Monet conceived a continuous sequence of waterscapes situated in an oval salon as a world within a world. A new studio with a glass wall facing the garden was built for this purpose, and despite having cataracts (one of which he had surgically removed), Monet was able to move a portable easel around to different places within the studio to capture the ever-changing light and perspective of his water lilies. He continued to work on his water paintings right up until the end of his life.

Discover the many moods of Henri Matisse.

The Orangerie museum was ultimately built with two elliptical rooms to house Monet's water lilies. The all-over compositions of the canvases and the designed rooms allowed the viewer to feel as if they were within the water surrounded by the foliage. The ultimate installation was loved by many critics and was most famously proclaimed "the Sistine Chapel of Impressionism" by the Surrealist writer and artist Andre Masson.

Monet loved painting in his gardens
Monet's gardens were lush, offering much to fuel his depictions of nature. | Image courtesy: Juliane Lutz on Pixabay

Legacy of Claude Monet

Claude Monet was famous for his Impressionist paintings which continue to inspire artists. Some of his most renowned works include:

  • Women in the Garden (1867)
  • Westminster Bridge (1871)
  • Woman with a Parasol (1875)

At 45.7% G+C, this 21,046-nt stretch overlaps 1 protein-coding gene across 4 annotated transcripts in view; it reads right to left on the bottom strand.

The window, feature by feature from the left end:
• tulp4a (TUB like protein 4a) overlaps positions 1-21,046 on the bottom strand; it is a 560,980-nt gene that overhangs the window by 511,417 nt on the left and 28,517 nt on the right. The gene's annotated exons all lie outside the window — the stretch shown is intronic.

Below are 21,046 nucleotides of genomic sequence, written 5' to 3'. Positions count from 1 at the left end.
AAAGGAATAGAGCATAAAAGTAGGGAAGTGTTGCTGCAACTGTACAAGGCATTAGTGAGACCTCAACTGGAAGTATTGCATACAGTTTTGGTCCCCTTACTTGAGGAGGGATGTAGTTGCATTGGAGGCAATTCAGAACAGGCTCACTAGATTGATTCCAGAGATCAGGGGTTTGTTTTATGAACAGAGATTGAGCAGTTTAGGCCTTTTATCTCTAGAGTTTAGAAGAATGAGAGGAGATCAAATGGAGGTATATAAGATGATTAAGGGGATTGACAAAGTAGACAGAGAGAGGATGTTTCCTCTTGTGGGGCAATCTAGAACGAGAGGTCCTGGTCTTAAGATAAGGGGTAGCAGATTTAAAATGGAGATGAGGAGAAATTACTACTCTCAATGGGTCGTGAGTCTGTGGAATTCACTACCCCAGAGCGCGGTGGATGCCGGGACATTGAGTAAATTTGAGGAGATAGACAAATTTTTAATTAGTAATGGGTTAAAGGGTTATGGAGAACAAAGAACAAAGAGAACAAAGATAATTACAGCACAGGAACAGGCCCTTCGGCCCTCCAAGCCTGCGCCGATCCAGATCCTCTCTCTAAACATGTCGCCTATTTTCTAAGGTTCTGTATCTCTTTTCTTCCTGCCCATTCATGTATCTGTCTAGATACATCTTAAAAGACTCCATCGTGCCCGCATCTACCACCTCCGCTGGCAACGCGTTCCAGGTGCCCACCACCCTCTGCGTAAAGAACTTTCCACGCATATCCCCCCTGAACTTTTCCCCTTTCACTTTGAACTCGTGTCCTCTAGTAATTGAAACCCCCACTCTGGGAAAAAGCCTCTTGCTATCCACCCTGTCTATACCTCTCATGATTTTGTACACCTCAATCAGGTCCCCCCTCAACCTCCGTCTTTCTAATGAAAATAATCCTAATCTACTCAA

• Grainstacks, end of day, Autumn (1891)
  • Rouen Cathedral: The Facade at Sunset (1894)
  • Morning on the Seine (1898)
  • Charing Cross Bridge (1899)
  • Grand Canal, Venice (1908)
  • Water Lilies (1919)

Learn about the life and times of post-impressionist painter Paul Cezanne.

Where Can You Find Monet Paintings in the World?

You can view Claude Monet’s Impression, Sunrise at the wonderful Musée Marmottan Monet in Paris.

  • You can view Monet’s La Grenouillèr at The Metropolitan Museum of Art in New York.
    • You can view a painting from the Monet Rouen Cathedral series at the following art museums in France:
    • Musee Marmottan Monet in Paris
    • Musee D’Orsay in Paris
    • Musée des Beaux-Arts de Rouen in Rouen
  • You can view this painting at the National Gallery of Art, Washington, DC
  • The following art museums hold a famous Monet Painting of the Houses of Parliament
    • Art Institute of Chicago
    • Brooklyn Museum
    • Metropolitan Museum of Art
    • Musée d’Orsay
    • Museum of modern art André Malraux – MuMa
    • Museum of Fine Arts, St. Petersburg
  • The iconic Claude Monet Water Lilies are scattered worldwide and are recognized as his most famous paintings.
  • The largest Haystacks collections are held at the Musée d’Orsay and Musée Marmottan Monet in Paris.

Monet’s exceptionally long life and vast artistic production are commensurate with the magnitude of his present appeal. Impressionism, of which he is a cornerstone, remains one of the most popular creative movements, as proven by the vast mass consumption of diaries, cards, and banners. Monet’s paintings attract high valuations, and some are regarded as priceless; in fact, Monet’s art is housed in every major museum around the globe.

>

The platform that connects tutors and students

First Lesson Free

Enjoyed this article? Leave a rating.

5.00 (1 rating(s))
Loading...

Shreyanjana

Shreyanjana is an archaeologist who ironically finds the written word to be the most powerful means of storytelling. A travel buff and a photography enthusiast, she has been writing and sharing stories of all sorts ever since she can remember.